"Is this really? Is it play??"
This is the question asked over and over by Saffron throughout our past two days in Disneyworld. When it's been less than three months since you saw your very first movie, rode on your very first airplane, saw your very first Christmas lights and discovered your very first talking toy, how do you even begin to get your mind around Disneyworld?
From the lights, speed, water-soaking special effects, and sheer fear of the rides, to the colors, music and animatronics of the shows, Saffron's imagination is on absolute sensory overload. She can't process it all, yet she is loving it and drinking it up. The thrill rides are the perfect example: yesterday at Animal Kingdom we began the day by riding the Mt. Everest coaster, where you speed through the dark only to find that a Yeti has broken your train's tracks, and you then slide backward down the hill at perilous speed--still in the dark. When we came out of the ride, Saffron and Ruby both burst into tears. And they continued bawling for about 10 minutes! The funny thing was, Ruby was crying because she was scared, but as an American girl knew all along that the monkey wasn't real. She was just afraid of the dark. Saffron, on the other hand, was sobbing because she was convinced a real "monkey" had broken the track, and we had fallen almost to our death. I kept telling her it was all part of Disney's plan, but she just wouldn't believe me. She was mad at me for taking her on the ride, and kept asking why we would think scary was fun--in her mind they were two completely different things. But how could we have prepared her? We tried to explain a rollercoaster, but quickly saw it wasn't computing and so decided to let her discover it for herself. I'll never forget the picture of Saffron and Ruby sobbing on their way out of the ride--hilarious, and very telling about each of their current grasps of the world around them.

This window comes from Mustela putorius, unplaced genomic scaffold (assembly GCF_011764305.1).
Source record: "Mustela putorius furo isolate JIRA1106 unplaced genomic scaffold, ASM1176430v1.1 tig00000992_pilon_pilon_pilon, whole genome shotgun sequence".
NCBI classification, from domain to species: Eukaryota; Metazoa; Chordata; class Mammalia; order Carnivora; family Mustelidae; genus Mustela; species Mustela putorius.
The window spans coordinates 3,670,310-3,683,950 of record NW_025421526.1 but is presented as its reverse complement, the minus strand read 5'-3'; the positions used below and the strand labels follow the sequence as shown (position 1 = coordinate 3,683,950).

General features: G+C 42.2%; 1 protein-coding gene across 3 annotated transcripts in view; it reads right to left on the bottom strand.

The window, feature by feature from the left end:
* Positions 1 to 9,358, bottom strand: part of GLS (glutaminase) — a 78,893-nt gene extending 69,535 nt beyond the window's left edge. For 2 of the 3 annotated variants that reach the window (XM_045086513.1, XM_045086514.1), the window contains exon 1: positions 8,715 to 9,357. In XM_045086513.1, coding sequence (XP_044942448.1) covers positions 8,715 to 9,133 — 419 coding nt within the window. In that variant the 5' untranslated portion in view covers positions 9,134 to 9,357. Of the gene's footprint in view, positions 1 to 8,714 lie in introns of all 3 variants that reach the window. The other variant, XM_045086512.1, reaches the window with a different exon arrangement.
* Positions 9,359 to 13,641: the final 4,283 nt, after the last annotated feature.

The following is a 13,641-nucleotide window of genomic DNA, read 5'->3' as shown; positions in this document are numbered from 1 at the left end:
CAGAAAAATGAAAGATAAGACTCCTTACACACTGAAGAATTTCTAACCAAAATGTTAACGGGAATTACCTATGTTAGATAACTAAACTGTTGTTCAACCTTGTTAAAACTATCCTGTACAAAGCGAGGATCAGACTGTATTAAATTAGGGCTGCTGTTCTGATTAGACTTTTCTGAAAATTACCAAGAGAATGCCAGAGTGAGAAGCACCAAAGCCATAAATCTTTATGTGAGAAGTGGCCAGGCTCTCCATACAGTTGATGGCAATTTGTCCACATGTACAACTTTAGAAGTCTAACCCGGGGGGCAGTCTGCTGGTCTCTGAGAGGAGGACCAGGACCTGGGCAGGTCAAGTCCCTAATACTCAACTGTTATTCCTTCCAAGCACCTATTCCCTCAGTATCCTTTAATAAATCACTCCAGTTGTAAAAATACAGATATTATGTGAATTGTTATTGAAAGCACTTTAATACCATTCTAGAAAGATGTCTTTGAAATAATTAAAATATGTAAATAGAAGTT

Fast forward to today at Disney Hollywood Studios, and Saffron GOT it. It only took her a day to figure out that fear and fun CAN go together, and she ate it up. You couldn't drag that girl off the Tower of Terror. She was very disappointed not to have a chance to try the Aerosmith upside-down-in-the-dark coaster. She has loved every show, but is confused and constantly asks if the actors mixed with animatronics mixed with film and music are "really" or "play?"
So, one of our two new favorite Saffron quotes is "Is it really??"
Our other favorite new quote came from both Saffron and Willa last night. As we walked to the car, they kept saying to me, "Mom, Me have lot hangups." We laughed so hard. "Yes, you do have a lot of hangups," I said, "but I think right now you have a lot of hiccups, too.'"
As for Willa? Oh, she's eating it all up. Except she's not sure what she's eating up. "Where Disney? This Disney?" She keeps asking. "This is all Disney!" Steve keeps answering. "No," she shakes her head. "This not Disney!" Her favorite was definitely the Kali river rapids ride. Any four year old with any background can appreciate how funny it is to be sitting in a boat with a bunch of adults, fully clothed, and be doused with gallons of water. Now that's fun in any language.